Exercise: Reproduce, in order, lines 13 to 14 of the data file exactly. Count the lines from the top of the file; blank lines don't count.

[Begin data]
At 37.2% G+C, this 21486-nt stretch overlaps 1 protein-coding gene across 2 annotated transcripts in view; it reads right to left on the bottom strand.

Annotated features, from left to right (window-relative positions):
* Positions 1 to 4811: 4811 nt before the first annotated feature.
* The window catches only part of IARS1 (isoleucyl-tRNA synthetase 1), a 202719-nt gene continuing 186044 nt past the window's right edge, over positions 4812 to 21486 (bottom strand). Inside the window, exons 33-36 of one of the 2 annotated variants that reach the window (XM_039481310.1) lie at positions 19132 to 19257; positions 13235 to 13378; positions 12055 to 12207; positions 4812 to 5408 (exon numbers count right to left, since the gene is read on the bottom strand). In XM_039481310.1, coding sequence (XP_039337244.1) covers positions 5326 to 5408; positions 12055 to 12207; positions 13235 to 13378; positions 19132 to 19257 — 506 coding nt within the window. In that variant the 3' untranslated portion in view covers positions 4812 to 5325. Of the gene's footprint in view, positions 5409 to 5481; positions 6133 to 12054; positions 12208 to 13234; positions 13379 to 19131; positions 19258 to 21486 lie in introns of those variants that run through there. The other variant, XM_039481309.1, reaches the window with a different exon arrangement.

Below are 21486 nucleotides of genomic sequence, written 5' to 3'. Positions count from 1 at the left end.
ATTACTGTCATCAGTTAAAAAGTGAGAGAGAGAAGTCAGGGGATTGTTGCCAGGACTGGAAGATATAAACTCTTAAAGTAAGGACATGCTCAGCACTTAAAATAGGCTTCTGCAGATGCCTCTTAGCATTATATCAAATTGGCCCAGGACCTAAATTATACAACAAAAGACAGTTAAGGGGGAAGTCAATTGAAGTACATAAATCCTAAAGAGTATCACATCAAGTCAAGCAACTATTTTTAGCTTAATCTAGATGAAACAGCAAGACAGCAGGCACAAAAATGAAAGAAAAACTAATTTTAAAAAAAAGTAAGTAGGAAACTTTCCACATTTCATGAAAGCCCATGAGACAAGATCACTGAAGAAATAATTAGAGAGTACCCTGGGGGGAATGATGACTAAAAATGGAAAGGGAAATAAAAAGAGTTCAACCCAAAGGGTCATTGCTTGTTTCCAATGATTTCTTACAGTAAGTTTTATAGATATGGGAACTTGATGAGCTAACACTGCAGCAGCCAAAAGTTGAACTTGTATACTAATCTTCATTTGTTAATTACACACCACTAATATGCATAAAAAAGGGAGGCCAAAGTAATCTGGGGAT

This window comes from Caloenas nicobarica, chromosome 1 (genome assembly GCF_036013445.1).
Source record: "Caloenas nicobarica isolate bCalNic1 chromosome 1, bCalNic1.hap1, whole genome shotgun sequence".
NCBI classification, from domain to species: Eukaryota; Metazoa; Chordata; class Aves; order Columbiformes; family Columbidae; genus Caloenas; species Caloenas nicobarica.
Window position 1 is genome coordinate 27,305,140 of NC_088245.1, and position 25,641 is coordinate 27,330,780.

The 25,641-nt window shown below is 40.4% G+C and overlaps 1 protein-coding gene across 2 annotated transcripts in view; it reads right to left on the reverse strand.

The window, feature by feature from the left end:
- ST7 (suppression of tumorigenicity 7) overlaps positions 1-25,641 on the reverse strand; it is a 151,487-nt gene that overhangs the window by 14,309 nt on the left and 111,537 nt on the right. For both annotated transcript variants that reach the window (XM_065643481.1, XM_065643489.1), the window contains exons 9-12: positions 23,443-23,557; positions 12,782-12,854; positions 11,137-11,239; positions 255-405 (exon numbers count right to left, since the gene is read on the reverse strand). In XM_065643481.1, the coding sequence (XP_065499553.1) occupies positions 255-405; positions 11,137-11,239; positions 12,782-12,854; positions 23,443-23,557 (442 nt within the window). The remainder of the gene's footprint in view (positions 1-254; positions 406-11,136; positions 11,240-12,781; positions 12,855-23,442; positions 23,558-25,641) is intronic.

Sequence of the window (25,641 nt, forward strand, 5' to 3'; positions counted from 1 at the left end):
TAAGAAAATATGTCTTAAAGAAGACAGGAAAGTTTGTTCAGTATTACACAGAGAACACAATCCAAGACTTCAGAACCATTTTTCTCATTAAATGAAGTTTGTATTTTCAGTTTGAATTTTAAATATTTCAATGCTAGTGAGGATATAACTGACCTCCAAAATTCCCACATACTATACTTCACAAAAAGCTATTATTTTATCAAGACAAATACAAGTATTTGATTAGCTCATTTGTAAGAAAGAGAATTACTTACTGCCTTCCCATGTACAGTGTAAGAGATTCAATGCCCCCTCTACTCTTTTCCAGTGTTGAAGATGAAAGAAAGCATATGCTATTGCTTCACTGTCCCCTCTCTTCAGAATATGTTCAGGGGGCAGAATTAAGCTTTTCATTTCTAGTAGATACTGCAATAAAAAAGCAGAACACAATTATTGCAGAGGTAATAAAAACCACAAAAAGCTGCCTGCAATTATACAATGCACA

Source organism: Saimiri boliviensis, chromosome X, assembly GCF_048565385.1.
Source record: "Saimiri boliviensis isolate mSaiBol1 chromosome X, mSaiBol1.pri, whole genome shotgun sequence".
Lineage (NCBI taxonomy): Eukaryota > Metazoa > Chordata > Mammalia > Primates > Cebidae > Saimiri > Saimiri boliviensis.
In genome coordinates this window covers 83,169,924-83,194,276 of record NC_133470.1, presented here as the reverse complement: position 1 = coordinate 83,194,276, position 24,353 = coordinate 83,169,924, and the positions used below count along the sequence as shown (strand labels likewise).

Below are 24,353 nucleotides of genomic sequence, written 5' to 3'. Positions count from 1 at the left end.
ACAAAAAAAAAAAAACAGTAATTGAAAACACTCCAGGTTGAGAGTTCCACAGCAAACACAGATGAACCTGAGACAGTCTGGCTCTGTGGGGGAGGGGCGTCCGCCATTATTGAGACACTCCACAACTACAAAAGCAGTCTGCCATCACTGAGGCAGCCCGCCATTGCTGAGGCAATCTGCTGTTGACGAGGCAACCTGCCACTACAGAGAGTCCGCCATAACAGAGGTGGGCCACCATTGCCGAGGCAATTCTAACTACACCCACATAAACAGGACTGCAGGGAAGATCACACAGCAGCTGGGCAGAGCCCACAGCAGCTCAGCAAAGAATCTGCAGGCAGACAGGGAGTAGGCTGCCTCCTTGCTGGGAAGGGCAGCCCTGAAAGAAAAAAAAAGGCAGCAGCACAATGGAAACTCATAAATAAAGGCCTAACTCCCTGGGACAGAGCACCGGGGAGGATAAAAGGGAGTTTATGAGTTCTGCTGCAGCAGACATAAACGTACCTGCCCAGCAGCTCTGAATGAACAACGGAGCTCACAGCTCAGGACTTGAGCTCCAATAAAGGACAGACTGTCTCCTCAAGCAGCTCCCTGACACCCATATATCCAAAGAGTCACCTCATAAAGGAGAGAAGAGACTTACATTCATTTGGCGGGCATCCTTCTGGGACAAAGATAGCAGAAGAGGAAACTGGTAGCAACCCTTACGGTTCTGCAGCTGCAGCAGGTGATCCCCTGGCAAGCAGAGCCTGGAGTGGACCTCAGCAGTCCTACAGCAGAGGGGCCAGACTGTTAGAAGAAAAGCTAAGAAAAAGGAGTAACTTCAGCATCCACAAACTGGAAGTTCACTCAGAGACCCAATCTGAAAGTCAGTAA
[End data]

- ST7 (suppression of tumorigenicity 7) overlaps positions 1-25,641 on the reverse strand; it is a 151,487-nt gene that overhangs the window by 14,309 nt on the left and 111,537 nt on the right. For both annotated transcript variants that reach the window (XM_065643481.1, XM_065643489.1), the window contains exons 9-12: positions 23,443-23,557; positions 12,782-12,854; positions 11,137-11,239; positions 255-405 (exon numbers count right to left, since the gene is read on the reverse strand). In XM_065643481.1, the coding sequence (XP_065499553.1) occupies positions 255-405; positions 11,137-11,239; positions 12,782-12,854; positions 23,443-23,557 (442 nt within the window). The remainder of the gene's footprint in view (positions 1-254; positions 406-11,136; positions 11,240-12,781; positions 12,855-23,442; positions 23,558-25,641) is intronic.

Sequence of the window (25,641 nt, forward strand, 5' to 3'; positions counted from 1 at the left end):